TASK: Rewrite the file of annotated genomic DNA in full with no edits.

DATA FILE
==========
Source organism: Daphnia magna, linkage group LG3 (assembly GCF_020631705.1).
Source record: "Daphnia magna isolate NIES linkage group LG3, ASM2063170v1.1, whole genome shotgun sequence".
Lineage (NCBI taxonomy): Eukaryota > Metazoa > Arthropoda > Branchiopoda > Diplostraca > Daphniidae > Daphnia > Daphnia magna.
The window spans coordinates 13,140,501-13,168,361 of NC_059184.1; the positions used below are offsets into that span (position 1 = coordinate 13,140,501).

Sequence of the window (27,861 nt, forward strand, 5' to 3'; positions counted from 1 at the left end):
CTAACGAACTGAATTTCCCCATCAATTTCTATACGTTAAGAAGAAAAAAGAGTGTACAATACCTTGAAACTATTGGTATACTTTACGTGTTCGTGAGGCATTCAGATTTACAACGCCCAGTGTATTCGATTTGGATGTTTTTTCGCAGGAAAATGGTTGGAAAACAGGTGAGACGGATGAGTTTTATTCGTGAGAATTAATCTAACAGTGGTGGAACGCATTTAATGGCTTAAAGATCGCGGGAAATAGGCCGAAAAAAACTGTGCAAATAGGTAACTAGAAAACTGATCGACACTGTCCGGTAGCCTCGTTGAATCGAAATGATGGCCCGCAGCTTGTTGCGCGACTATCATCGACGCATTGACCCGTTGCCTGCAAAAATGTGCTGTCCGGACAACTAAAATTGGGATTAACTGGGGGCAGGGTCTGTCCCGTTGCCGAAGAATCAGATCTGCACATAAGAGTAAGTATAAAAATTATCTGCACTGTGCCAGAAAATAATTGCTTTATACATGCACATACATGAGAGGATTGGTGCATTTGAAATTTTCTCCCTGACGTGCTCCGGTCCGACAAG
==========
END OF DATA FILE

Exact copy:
Source organism: Daphnia magna, linkage group LG3 (assembly GCF_020631705.1).
Source record: "Daphnia magna isolate NIES linkage group LG3, ASM2063170v1.1, whole genome shotgun sequence".
Lineage (NCBI taxonomy): Eukaryota > Metazoa > Arthropoda > Branchiopoda > Diplostraca > Daphniidae > Daphnia > Daphnia magna.
The window spans coordinates 13,140,501-13,168,361 of NC_059184.1; the positions used below are offsets into that span (position 1 = coordinate 13,140,501).

Sequence of the window (27,861 nt, forward strand, 5' to 3'; positions counted from 1 at the left end):
CTAACGAACTGAATTTCCCCATCAATTTCTATACGTTAAGAAGAAAAAAGAGTGTACAATACCTTGAAACTATTGGTATACTTTACGTGTTCGTGAGGCATTCAGATTTACAACGCCCAGTGTATTCGATTTGGATGTTTTTTCGCAGGAAAATGGTTGGAAAACAGGTGAGACGGATGAGTTTTATTCGTGAGAATTAATCTAACAGTGGTGGAACGCATTTAATGGCTTAAAGATCGCGGGAAATAGGCCGAAAAAAACTGTGCAAATAGGTAACTAGAAAACTGATCGACACTGTCCGGTAGCCTCGTTGAATCGAAATGATGGCCCGCAGCTTGTTGCGCGACTATCATCGACGCATTGACCCGTTGCCTGCAAAAATGTGCTGTCCGGACAACTAAAATTGGGATTAACTGGGGGCAGGGTCTGTCCCGTTGCCGAAGAATCAGATCTGCACATAAGAGTAAGTATAAAAATTATCTGCACTGTGCCAGAAAATAATTGCTTTATACATGCACATACATGAGAGGATTGGTGCATTTGAAATTTTCTCCCTGACGTGCTCCGGTCCGACAAG